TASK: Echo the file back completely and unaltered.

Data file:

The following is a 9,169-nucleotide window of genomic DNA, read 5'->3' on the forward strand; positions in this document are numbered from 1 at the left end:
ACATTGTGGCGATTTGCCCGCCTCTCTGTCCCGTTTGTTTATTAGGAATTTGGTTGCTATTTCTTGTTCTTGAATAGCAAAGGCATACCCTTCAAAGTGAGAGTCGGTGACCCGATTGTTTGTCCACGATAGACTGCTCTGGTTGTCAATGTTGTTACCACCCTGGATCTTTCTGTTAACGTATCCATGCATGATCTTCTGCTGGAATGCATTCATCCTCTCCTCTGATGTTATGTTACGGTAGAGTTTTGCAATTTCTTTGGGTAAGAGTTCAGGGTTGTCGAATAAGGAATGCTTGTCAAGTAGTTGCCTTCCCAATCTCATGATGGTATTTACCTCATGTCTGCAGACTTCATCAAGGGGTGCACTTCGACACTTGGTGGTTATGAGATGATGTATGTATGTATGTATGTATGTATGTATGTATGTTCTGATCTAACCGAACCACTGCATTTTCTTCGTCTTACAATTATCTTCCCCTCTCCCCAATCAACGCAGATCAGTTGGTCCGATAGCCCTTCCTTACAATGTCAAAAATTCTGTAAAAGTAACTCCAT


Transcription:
The following is a 9,169-nucleotide window of genomic DNA, read 5'->3' on the forward strand; positions in this document are numbered from 1 at the left end:
ACATTGTGGCGATTTGCCCGCCTCTCTGTCCCGTTTGTTTATTAGGAATTTGGTTGCTATTTCTTGTTCTTGAATAGCAAAGGCATACCCTTCAAAGTGAGAGTCGGTGACCCGATTGTTTGTCCACGATAGACTGCTCTGGTTGTCAATGTTGTTACCACCCTGGATCTTTCTGTTAACGTATCCATGCATGATCTTCTGCTGGAATGCATTCATCCTCTCCTCTGATGTTATGTTACGGTAGAGTTTTGCAATTTCTTTGGGTAAGAGTTCAGGGTTGTCGAATAAGGAATGCTTGTCAAGTAGTTGCCTTCCCAATCTCATGATGGTATTTACCTCATGTCTGCAGACTTCATCAAGGGGTGCACTTCGACACTTGGTGGTTATGAGATGATGTATGTATGTATGTATGTATGTATGTATGTATGTTCTGATCTAACCGAACCACTGCATTTTCTTCGTCTTACAATTATCTTCCCCTCTCCCCAATCAACGCAGATCAGTTGGTCCGATAGCCCTTCCTTACAATGTCAAAAATTCTGTAAAAGTAACTCCAT